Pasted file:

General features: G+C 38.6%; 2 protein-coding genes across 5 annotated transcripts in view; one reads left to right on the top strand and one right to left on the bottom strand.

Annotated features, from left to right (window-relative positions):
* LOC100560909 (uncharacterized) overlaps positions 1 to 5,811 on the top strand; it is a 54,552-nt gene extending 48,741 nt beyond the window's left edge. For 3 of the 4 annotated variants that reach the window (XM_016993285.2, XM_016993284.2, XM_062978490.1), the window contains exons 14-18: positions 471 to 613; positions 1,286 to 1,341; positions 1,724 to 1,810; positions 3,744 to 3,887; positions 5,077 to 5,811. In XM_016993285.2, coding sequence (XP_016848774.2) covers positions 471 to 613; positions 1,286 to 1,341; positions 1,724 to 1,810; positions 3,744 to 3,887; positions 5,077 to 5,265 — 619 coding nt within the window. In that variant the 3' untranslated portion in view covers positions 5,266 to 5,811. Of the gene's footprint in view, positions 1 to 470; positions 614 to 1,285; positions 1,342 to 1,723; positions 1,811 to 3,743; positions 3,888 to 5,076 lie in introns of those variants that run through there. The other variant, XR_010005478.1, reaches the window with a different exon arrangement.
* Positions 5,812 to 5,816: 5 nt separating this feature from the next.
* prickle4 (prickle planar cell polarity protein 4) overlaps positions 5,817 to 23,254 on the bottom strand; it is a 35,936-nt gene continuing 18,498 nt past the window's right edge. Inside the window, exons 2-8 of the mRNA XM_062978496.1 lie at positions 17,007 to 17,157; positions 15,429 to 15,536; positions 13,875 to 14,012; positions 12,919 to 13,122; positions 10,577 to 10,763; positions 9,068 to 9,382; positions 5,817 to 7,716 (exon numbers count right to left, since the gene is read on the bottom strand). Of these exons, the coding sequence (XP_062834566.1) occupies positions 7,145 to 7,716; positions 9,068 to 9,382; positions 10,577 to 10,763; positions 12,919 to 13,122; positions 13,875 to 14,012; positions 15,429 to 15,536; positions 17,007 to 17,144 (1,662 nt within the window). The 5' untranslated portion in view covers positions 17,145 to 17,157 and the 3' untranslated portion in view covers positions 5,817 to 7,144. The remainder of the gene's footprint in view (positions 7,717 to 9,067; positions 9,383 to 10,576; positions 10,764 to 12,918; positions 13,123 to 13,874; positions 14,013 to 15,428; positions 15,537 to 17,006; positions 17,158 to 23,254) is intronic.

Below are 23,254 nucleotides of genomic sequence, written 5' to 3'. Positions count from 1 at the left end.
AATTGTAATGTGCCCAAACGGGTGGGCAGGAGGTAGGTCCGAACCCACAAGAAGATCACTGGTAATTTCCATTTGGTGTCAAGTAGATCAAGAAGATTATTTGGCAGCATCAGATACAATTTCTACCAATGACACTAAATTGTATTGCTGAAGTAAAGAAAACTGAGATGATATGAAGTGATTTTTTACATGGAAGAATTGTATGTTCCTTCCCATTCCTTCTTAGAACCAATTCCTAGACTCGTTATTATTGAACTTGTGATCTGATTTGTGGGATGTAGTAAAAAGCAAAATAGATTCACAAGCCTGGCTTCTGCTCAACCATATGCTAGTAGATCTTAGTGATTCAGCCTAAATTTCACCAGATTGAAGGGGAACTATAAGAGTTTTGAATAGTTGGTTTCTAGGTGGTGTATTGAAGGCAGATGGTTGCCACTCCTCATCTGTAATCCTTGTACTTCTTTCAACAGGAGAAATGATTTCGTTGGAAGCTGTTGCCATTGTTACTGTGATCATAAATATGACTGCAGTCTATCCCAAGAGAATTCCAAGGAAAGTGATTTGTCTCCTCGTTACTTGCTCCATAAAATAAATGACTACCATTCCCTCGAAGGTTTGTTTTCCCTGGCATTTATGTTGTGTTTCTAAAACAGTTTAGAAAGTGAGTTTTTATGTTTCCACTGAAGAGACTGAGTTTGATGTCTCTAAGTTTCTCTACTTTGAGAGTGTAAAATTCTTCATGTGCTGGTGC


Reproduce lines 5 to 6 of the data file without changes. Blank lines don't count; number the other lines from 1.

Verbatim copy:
* prickle4 (prickle planar cell polarity protein 4) overlaps positions 5,817 to 23,254 on the bottom strand; it is a 35,936-nt gene continuing 18,498 nt past the window's right edge. Inside the window, exons 2-8 of the mRNA XM_062978496.1 lie at positions 17,007 to 17,157; positions 15,429 to 15,536; positions 13,875 to 14,012; positions 12,919 to 13,122; positions 10,577 to 10,763; positions 9,068 to 9,382; positions 5,817 to 7,716 (exon numbers count right to left, since the gene is read on the bottom strand). Of these exons, the coding sequence (XP_062834566.1) occupies positions 7,145 to 7,716; positions 9,068 to 9,382; positions 10,577 to 10,763; positions 12,919 to 13,122; positions 13,875 to 14,012; positions 15,429 to 15,536; positions 17,007 to 17,144 (1,662 nt within the window). The 5' untranslated portion in view covers positions 17,145 to 17,157 and the 3' untranslated portion in view covers positions 5,817 to 7,144. The remainder of the gene's footprint in view (positions 7,717 to 9,067; positions 9,383 to 10,576; positions 10,764 to 12,918; positions 13,123 to 13,874; positions 14,013 to 15,428; positions 15,537 to 17,006; positions 17,158 to 23,254) is intronic.

Below are 23,254 nucleotides of genomic sequence, written 5' to 3'. Positions count from 1 at the left end.